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British travellers heading to the EU on holiday next year are likely to face ‘sustained delays and disruption’ at the border because of new travel checks, peers have warned Priti Patel.

The House of Lords Justice and Home Affairs Committee has written to the Home Secretary to tell her it is ‘very concerned’ about the potential impact of two new systems which are due to be rolled out by the bloc. 

The European Travel Information and Authorisation Scheme (ETIAS) will require non-EU citizens to apply for permission to travel ahead of time and will come with a cost of €7 (£6). 

Meanwhile, a new Entry/Exit System (EES) will keep track of non-EU citizens when they enter and leave the EU using an automated process which will involve face scans and taking fingerprints.        

The committee told Ms Patel that the new systems could have ‘serious consequences’ for British nationals but the UK ‘appears to be unprepared’. 

British travellers heading to the EU on holiday next year are likely to face 'sustained delays and disruption' at the border because of new travel checks, peers have warned Priti Patel

British travellers heading to the EU on holiday next year are likely to face 'sustained delays and disruption' at the border because of new travel checks, peers have warned Priti Patel

British travellers heading to the EU on holiday next year are likely to face ‘sustained delays and disruption’ at the border because of new travel checks, peers have warned Priti Patel

The House of Lords Justice and Home Affairs Committee has written to the Home Secretary to tell her it is 'very concerned' about the potential impact of two new systems which are due to be rolled out by the bloc

The House of Lords Justice and Home Affairs Committee has written to the Home Secretary to tell her it is 'very concerned' about the potential impact of two new systems which are due to be rolled out by the bloc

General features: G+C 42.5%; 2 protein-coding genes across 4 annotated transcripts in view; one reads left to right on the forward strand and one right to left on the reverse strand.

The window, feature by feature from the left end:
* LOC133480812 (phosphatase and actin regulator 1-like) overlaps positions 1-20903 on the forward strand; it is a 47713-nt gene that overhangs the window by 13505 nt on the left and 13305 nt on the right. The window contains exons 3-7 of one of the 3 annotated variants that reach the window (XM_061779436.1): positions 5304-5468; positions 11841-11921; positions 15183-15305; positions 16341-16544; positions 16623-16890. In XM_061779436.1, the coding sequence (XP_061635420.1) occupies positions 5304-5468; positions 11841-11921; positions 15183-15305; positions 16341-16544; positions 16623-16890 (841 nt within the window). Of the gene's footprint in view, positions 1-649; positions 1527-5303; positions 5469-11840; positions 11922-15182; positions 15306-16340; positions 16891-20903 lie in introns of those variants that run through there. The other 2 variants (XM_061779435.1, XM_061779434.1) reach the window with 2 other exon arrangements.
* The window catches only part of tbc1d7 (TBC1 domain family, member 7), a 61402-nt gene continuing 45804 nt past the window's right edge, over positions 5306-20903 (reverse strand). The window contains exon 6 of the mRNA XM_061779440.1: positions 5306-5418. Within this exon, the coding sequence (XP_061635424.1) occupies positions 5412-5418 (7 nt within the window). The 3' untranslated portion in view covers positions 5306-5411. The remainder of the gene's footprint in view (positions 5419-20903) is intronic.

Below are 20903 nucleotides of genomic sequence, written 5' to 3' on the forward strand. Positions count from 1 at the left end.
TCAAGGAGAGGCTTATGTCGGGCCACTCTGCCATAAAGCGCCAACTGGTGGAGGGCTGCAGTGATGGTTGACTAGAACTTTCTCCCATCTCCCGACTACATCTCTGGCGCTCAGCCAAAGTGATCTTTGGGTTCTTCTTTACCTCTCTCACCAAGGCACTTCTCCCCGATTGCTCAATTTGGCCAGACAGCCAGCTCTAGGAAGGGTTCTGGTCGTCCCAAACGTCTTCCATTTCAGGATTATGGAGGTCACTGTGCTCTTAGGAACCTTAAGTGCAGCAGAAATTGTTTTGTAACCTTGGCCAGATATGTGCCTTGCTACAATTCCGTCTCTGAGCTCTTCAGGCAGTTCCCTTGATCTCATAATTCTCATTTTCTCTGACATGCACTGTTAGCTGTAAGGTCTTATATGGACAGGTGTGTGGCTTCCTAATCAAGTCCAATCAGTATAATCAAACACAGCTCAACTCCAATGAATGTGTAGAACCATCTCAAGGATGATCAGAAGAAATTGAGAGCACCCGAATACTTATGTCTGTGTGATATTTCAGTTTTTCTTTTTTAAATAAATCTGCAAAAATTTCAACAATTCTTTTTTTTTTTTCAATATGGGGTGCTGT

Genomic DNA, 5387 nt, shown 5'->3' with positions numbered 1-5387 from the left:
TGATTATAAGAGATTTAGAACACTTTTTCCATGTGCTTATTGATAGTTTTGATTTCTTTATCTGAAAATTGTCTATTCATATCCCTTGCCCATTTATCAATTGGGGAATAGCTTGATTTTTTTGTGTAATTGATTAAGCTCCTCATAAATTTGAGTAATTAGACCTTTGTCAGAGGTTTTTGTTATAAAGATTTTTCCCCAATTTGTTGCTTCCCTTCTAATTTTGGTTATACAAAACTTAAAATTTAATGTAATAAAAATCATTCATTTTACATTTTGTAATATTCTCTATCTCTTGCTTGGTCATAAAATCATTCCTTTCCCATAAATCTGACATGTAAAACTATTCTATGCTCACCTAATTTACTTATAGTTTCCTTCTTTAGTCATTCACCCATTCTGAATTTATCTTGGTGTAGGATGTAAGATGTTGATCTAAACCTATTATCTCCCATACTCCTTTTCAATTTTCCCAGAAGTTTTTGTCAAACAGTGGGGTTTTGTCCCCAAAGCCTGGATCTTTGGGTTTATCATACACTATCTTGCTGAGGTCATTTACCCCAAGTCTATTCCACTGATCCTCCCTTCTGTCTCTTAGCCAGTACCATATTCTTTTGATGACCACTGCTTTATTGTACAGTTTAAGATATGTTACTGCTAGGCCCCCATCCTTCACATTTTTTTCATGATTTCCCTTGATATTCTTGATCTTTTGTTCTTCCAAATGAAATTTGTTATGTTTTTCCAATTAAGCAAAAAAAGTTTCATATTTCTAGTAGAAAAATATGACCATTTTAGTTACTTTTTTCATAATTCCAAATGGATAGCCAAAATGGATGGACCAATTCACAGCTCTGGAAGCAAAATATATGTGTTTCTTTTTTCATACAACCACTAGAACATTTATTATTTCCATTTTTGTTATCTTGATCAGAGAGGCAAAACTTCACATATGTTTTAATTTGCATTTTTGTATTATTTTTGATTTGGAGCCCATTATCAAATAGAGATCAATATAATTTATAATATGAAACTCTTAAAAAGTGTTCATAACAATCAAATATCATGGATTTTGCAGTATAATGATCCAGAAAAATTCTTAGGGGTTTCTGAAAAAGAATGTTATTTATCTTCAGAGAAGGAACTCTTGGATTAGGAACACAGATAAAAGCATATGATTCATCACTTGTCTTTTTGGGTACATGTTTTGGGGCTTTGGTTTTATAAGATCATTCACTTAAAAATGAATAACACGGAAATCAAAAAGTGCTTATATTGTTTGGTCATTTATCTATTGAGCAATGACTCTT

The House of Lords Justice and Home Affairs Committee has written to the Home Secretary to tell her it is ‘very concerned’ about the potential impact of two new systems which are due to be rolled out by the bloc

The peers said in their letter: ‘The Justice and Home Affairs Committee is very concerned indeed about the upcoming launch of two new EU border management systems. 

‘They could have serious consequences in the UK and for the rights and liberties of UK citizens, and the UK appears to be unprepared. 

‘Although the two systems are due to launch next year, several ethical, legal and logistical challenges remain unaddressed.’ 

The peers said that under the EES system travellers ‘will be required to undergo border checks that are likely to cause sustained delays and disruption’. 

The committee said the UK ‘should take urgent steps to engage with the (European) Commission, support the operators and develop and consult on plans to raise the public’s awareness of the new arrangements’. 

It added: ‘While we acknowledge that, recently, resources have been focussed on the immediate impact of withdrawal from the European Union and on the pandemic, we are profoundly concerned about the lack of attention paid to either ETIAS or the EES.’ 

The two new systems are part of an EU drive to boost border security across the bloc.

The ETIAS scheme will see non-EU citizens from 62 countries – including Britain – told to pay to enter the border-free Schengen zone.

EU officials say the new system will allow the bloc to pre-screen the information of travellers, including checking criminal records.

It will be similar to the US’s Electronic System for Travel Authorization (ESTA) system – which allows citizens from 39 countries a 90-day visa-free stay. 

However, the EU’s version will be valid for up to three years – and will count for multiple entries. It is expected to be in place by the end of 2022. 

The European Travel Information and Authorisation Scheme (ETIAS) will require non-EU citizens to apply for permission to travel ahead of time and will come with a cost of €7 (£6). A beach on the island of Ibiza is pictured

The European Travel Information and Authorisation Scheme (ETIAS) will require non-EU citizens to apply for permission to travel ahead of time and will come with a cost of €7 (£6). A beach on the island of Ibiza is pictured

The European Travel Information and Authorisation Scheme (ETIAS) will require non-EU citizens to apply for permission to travel ahead of time and will come with a cost of €7 (£6). A beach on the island of Ibiza is pictured

Meanwhile, EES is expected to be operational in the first half of 2022, potentially by May.

It will see all non-EU travellers told to use a self-service kiosk which will check biometric data against security databases. 

The system will keep track of travellers each time they cross an external EU border. 

The European Commission has said it will ‘register the person’s name, type of the travel document, biometric data (fingerprints and captured facial images) and the date and place of entry and exit’. 

Source: Daily Mail UK

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